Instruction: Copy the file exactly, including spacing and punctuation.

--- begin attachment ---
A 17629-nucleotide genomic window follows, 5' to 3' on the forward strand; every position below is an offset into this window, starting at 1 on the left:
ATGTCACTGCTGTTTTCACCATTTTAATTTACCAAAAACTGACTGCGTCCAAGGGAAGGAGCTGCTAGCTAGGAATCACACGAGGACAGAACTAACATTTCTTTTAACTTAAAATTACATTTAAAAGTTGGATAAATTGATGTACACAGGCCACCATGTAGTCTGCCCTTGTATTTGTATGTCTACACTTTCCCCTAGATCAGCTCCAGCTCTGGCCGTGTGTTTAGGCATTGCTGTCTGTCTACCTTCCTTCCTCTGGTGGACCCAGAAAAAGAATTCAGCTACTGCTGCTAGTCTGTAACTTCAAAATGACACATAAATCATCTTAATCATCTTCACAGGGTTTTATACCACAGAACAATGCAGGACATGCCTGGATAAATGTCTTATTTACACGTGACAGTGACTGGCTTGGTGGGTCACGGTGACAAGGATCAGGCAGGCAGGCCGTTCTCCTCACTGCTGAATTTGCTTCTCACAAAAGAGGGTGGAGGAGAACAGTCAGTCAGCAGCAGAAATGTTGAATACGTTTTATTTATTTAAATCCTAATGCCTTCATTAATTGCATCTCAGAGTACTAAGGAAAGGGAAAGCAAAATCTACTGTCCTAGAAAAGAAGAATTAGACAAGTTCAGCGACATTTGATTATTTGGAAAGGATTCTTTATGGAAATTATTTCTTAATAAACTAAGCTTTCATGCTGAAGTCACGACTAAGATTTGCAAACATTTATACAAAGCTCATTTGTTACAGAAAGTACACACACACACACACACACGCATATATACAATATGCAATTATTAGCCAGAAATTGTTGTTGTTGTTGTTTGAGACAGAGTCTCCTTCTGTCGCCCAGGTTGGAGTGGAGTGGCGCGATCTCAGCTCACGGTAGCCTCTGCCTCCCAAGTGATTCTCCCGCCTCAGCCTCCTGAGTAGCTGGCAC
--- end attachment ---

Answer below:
A 17629-nucleotide genomic window follows, 5' to 3' on the forward strand; every position below is an offset into this window, starting at 1 on the left:
ATGTCACTGCTGTTTTCACCATTTTAATTTACCAAAAACTGACTGCGTCCAAGGGAAGGAGCTGCTAGCTAGGAATCACACGAGGACAGAACTAACATTTCTTTTAACTTAAAATTACATTTAAAAGTTGGATAAATTGATGTACACAGGCCACCATGTAGTCTGCCCTTGTATTTGTATGTCTACACTTTCCCCTAGATCAGCTCCAGCTCTGGCCGTGTGTTTAGGCATTGCTGTCTGTCTACCTTCCTTCCTCTGGTGGACCCAGAAAAAGAATTCAGCTACTGCTGCTAGTCTGTAACTTCAAAATGACACATAAATCATCTTAATCATCTTCACAGGGTTTTATACCACAGAACAATGCAGGACATGCCTGGATAAATGTCTTATTTACACGTGACAGTGACTGGCTTGGTGGGTCACGGTGACAAGGATCAGGCAGGCAGGCCGTTCTCCTCACTGCTGAATTTGCTTCTCACAAAAGAGGGTGGAGGAGAACAGTCAGTCAGCAGCAGAAATGTTGAATACGTTTTATTTATTTAAATCCTAATGCCTTCATTAATTGCATCTCAGAGTACTAAGGAAAGGGAAAGCAAAATCTACTGTCCTAGAAAAGAAGAATTAGACAAGTTCAGCGACATTTGATTATTTGGAAAGGATTCTTTATGGAAATTATTTCTTAATAAACTAAGCTTTCATGCTGAAGTCACGACTAAGATTTGCAAACATTTATACAAAGCTCATTTGTTACAGAAAGTACACACACACACACACACACGCATATATACAATATGCAATTATTAGCCAGAAATTGTTGTTGTTGTTGTTTGAGACAGAGTCTCCTTCTGTCGCCCAGGTTGGAGTGGAGTGGCGCGATCTCAGCTCACGGTAGCCTCTGCCTCCCAAGTGATTCTCCCGCCTCAGCCTCCTGAGTAGCTGGCAC